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The Rise Of Plant-Based Meats

Burger King, The Cheesecake Factory and Del Taco, just to name a few, are joining the plant-based revolution that is taking the country by storm. But, it’s not just vegans or vegetarians who are lining up to buy them. According to market research firm NPD Group, 95 percent of plant-based burger buyers are those who also purchased a beef burger in the same year.

This trend is also being fueled by consumers’ who want more protein in their diets and are concerned with ethical questions regarding how meats are brought to market, sustainability and what they perceive as healthier alternatives.

There are a variety of meat substitutes on the market that include: soy, green peas, jack fruit, wheat gluten (Seitan) and beans of all types. Most of the meat substitutes are mixed with whole grains, nuts and seeds to provide a varied texture to mimic meat and enhance nutritional value. Today, you can find faux hotdogs, sausages, chicken-less strips and even seafood.

But, are these plant-based meats actually healthier for you?

In a recent discussion, registered dietitian Ashley Amaral from Banner – University Medical Center Phoenix shared the pros and cons of these new protein-based alternatives.

Let’s Talk Nutrition

Pros: “One thing meat and dairy products lack is fiber and natural phytochemicals that have antioxidant and anti-inflammatory benefits, which you can get from some meatless-alternatives,” Amaral said.

Meat substitutes are lower in saturated fats and higher in fiber. And sometimes they can provide the same amount of protein as ground beef and can taste just as good. Beyond meat (pea protein, gluten/soy-free) very much mimics the taste and texture of meat.

Cons: On the other hand, however, these plant-based meats have some not-so-good qualities too. Some of the meat substitutes can be heavy in food colorings, textural additives and are high in sodium. Amaral added, “Be a wise consumer and read labels as meat alternatives often use coconut and palm oils. If you do not have any food sensitivities or allergies, soy or tempeh are great options with the least additives and a considerable amount of protein.”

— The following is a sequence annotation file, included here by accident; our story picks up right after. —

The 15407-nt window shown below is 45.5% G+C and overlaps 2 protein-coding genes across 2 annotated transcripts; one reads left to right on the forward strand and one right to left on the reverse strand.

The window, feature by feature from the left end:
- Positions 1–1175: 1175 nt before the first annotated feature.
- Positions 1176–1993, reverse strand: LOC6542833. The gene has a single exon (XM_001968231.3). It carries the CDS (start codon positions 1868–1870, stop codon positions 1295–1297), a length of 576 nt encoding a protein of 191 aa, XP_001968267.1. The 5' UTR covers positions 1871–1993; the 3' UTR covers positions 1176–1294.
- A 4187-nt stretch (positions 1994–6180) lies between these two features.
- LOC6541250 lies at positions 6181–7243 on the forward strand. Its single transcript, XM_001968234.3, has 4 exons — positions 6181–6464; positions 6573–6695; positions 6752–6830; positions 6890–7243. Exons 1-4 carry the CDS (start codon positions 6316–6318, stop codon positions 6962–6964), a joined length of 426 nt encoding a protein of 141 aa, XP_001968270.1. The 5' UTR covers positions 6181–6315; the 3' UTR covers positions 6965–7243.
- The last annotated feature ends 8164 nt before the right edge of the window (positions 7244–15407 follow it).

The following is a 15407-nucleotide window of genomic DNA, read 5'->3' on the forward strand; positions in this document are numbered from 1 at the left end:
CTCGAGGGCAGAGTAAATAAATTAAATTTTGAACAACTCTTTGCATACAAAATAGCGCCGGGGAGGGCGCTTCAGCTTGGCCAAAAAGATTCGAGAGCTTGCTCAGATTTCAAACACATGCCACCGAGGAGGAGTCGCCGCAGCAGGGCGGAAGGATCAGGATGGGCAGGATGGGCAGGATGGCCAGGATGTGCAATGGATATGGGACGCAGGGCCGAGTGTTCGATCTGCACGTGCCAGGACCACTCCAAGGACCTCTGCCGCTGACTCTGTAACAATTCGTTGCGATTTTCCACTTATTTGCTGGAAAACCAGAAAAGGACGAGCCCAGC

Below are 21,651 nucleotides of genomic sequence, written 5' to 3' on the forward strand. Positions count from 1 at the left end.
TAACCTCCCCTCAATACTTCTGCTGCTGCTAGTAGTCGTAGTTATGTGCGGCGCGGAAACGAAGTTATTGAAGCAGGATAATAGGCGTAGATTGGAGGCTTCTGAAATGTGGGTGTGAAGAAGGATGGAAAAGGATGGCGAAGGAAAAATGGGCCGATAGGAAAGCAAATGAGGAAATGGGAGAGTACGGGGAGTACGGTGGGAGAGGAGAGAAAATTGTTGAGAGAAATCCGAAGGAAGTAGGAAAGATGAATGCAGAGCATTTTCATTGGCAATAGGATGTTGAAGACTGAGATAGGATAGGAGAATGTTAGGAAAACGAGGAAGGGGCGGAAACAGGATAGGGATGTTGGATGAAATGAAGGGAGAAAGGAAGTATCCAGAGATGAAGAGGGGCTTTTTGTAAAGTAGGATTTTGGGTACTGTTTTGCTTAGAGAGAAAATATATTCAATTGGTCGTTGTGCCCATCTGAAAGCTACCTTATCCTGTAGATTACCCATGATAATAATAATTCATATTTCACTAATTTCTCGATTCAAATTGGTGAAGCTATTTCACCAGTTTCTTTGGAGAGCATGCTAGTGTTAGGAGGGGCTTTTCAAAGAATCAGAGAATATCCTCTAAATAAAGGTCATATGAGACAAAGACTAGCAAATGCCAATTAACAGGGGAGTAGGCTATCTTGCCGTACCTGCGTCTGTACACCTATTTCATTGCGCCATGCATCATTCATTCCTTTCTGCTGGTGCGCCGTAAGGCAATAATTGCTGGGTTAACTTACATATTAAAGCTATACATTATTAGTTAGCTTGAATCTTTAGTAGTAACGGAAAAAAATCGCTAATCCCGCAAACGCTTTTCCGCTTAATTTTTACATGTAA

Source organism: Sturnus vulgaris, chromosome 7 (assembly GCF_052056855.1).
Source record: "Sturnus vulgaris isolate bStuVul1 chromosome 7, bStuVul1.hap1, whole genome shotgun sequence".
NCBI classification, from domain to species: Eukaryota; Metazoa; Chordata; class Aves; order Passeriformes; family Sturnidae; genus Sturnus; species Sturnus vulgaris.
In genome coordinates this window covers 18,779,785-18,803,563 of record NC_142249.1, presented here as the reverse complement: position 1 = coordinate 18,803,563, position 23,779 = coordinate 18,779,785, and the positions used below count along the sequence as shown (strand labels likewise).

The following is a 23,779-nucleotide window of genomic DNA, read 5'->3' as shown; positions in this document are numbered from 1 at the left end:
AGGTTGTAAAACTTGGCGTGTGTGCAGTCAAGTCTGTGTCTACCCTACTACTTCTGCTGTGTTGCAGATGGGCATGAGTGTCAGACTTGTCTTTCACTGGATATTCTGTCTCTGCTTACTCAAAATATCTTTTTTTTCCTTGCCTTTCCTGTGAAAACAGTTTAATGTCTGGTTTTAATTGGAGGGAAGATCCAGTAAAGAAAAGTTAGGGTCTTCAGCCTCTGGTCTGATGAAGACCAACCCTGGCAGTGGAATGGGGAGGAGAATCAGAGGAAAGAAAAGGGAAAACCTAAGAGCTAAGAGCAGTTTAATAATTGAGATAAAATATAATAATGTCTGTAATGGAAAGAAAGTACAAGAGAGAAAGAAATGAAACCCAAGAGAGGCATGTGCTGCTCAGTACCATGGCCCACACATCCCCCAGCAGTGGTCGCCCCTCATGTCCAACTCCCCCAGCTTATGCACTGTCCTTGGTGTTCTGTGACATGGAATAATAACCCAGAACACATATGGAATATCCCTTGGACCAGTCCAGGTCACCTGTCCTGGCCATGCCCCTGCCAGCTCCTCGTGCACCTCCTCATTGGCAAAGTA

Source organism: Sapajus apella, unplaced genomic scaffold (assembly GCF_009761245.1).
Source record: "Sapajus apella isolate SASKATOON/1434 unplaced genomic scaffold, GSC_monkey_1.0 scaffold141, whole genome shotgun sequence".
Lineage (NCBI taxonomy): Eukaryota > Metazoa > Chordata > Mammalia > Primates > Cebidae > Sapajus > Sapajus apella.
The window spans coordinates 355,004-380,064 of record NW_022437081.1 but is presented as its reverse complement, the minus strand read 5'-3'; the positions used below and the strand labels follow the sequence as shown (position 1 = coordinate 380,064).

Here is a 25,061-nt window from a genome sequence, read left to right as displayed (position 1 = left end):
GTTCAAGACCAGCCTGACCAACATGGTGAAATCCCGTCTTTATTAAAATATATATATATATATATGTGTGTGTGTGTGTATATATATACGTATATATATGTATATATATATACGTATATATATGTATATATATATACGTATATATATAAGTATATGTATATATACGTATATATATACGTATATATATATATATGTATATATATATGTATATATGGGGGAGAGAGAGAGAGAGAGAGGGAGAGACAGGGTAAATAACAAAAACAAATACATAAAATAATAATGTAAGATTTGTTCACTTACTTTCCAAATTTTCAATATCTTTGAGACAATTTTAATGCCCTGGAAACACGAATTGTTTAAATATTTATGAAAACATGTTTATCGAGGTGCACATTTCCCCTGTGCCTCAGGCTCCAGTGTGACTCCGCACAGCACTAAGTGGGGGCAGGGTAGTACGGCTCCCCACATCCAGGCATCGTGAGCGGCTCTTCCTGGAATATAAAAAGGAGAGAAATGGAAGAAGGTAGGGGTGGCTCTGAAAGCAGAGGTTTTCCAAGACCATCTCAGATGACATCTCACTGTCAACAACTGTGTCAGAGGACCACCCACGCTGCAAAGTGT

The Environmental Angle

Pros: Currently, Americans chow down on roughly 50 billion burgers each year, enough to circle the planet 32 times. Although some mock meats are highly processed and are not eco-friendly in all ways, they are generally associated with lower greenhouse gas emissions and less impact on global warming.

Cons: That said, there are issues associated with some meat substitutes, such as soybeans. Hexane, a chemical solvent used to remove oil from soybeans, is a neurotoxin and an air pollutant. And, many soy-based substitutes are also made from genetically modified (GMO) soybeans.

“If you want to avoid hexane-processed soy and GMOs, buy USDA organic products and look for GMO-free labels on the front of the packaging,” Amaral said.

The Bottom Line

Plant-based meats are a step in the right direction to helping the planet and animals – but, they’re not all created equal. A faux patty fried in palm oil and served on a white flour bun might not be the best option. The best is to diversify what you’re eating while maintaining a healthy diet.

“The biggest thing to be mindful of is that whether you eat strictly plant-based, animal or both, you can still make poor dietary choices—they aren’t black-and-white,” Amaral warned. “There’s lots to consider, so just be sure you are a wise consumer and read nutrition labels.”

If you are thinking about starting a new diet or setting goals for your health, consider setting an appointment with a Banner physician to get started right.

Nutrition
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